Tho Nguyen and Danielle Cleal, ISET-Vietnam
Original post by urbanclimatevn.com
It was great to see almost 30 UCR-CoP participants get together for the final UCR-CoP event of 2014 to discuss flood management issues in the urban planning and development process in Vietnam.
On Monday, November 24, participants met at the office of the Associations of Cities of Vietnam to listen to three insightful presentations offering practical lessons for urban development and planning, in the face of climate change. Participants from nearly 15 organizations (made up of academia, private sector, local and national government and international organizations) from throughout Vietnam (Hanoi, Da Nang, Hue, Binh Dinh and Ha Tinh) also had the opportunity to engage in discussions about the urban planning and development process in Vietnam, its impacts on flood management, and how methods and tools could better feed into the planning and policy decisions at both the local and national levels. The section below presents a snapshot of each of the presentations including a summary of the discussions that followed:
Flood modeling for urban planning decisions in central Vietnam – presented by Dr. Phong Tran (ISET)
Dr. Phong shared with participants the results of a recent flood-modeling project that assessed flood levels and the flood drainage capacity of Da Nang under different climate change and urbanization scenarios. The results of the model revealed that there are many issues related to the current urban development plan of Da Nang City, highlighting that if urban development in low-lying floodplains was to proceed, in the context of climate change it may:
alter flood patterns;
destroy local assets and livelihoods;
reduce land prices and attraction for investors; and
create a range of other issues for the current and future generations of Da Nang.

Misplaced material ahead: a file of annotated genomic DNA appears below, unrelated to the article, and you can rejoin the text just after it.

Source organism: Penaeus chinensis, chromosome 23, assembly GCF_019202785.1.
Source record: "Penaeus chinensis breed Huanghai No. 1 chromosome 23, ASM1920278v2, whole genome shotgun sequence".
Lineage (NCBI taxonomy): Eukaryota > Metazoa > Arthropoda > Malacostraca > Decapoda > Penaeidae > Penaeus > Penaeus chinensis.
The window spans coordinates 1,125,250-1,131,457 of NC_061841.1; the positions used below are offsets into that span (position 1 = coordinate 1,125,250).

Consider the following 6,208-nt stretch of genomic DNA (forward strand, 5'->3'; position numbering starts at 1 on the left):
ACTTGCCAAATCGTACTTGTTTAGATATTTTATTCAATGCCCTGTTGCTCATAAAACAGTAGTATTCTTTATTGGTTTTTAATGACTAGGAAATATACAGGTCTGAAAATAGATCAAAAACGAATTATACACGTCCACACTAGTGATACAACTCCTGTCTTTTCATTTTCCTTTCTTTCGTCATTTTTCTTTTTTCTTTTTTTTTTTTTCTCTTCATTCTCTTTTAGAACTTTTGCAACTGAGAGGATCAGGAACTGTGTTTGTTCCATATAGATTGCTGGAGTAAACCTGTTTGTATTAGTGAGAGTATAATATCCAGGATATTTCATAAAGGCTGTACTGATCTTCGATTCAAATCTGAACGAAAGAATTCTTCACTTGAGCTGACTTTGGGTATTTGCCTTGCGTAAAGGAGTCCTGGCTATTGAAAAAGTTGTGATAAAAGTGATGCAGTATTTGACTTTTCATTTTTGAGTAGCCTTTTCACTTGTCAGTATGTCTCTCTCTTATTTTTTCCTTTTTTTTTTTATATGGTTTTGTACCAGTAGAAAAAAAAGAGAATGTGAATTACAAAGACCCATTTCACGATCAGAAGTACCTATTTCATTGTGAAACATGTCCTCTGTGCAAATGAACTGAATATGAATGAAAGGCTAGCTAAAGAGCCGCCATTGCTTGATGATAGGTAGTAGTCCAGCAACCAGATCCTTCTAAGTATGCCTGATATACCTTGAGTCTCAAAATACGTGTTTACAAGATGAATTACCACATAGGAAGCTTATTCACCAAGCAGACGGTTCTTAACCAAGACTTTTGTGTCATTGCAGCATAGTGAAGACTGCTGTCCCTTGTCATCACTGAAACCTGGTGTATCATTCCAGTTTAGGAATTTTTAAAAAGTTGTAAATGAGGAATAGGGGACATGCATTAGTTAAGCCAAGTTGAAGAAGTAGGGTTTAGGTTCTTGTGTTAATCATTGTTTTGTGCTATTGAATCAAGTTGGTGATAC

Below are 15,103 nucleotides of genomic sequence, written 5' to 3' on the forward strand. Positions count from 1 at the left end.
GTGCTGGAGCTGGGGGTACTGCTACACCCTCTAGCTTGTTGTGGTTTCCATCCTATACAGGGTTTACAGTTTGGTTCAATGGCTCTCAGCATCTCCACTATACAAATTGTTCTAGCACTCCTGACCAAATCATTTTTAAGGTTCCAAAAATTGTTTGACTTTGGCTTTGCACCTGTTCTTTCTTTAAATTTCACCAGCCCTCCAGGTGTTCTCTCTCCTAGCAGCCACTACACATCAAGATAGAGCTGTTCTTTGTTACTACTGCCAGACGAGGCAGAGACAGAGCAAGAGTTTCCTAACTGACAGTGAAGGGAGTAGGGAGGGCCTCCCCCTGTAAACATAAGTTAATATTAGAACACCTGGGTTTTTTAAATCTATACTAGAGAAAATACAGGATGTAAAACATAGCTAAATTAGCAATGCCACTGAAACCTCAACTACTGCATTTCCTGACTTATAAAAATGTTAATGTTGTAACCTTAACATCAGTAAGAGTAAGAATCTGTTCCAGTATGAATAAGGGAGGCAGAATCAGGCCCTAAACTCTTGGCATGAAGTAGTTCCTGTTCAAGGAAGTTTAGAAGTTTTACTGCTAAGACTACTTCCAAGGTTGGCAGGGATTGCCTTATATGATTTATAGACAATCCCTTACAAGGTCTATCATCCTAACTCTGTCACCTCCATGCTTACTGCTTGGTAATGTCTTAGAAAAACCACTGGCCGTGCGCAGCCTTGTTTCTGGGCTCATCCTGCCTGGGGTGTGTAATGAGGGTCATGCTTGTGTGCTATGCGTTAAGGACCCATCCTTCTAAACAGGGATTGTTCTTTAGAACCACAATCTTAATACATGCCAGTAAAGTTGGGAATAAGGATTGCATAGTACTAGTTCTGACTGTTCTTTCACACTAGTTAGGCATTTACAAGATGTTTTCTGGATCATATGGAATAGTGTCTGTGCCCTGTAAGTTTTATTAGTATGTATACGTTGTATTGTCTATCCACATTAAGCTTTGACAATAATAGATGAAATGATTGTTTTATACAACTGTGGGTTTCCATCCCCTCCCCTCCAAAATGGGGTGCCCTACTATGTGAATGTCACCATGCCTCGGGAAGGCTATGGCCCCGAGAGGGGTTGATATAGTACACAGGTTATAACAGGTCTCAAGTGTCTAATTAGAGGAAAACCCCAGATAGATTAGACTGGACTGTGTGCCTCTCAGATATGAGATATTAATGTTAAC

Above: Dr. Phong sharing application of flood modeling in urban planning decisions in Da Nang
Dr. Phong discussed that a large challenge that is often faced by researchers is getting the support of decision-makers to incorporate research findings into future planning decisions. Dr. Phong noted for this project they successfully overcame this challenge, by strategically involving relevant decision-makers and technical partners from the beginning of the project. As a result of this early collaboration, the project succeeded in promoting practical change, with the government making modifications to the Da Nang Urban Master Plan until 2030 with vision to 2050, based on the results of the model and the associated recommendations. During the discussion it was raised that while the model is just one of many tools that could be used to inform urban development, this project has also helped decision-makers understand they can no longer continue carrying out urban development in a conventional way.
The “Da Nang Hydrology and Urban Development Simulation Model” was funded by the Rockefeller Foundation, Asian Cities Climate Change Resilience Network (ACCCRN) program. The project ran for over two years through to June 30, 2013, and was implemented by the Da Nang Department of Construction (DOC), CCCO Da Nang and the Institute for Social and Environmental Transition-International.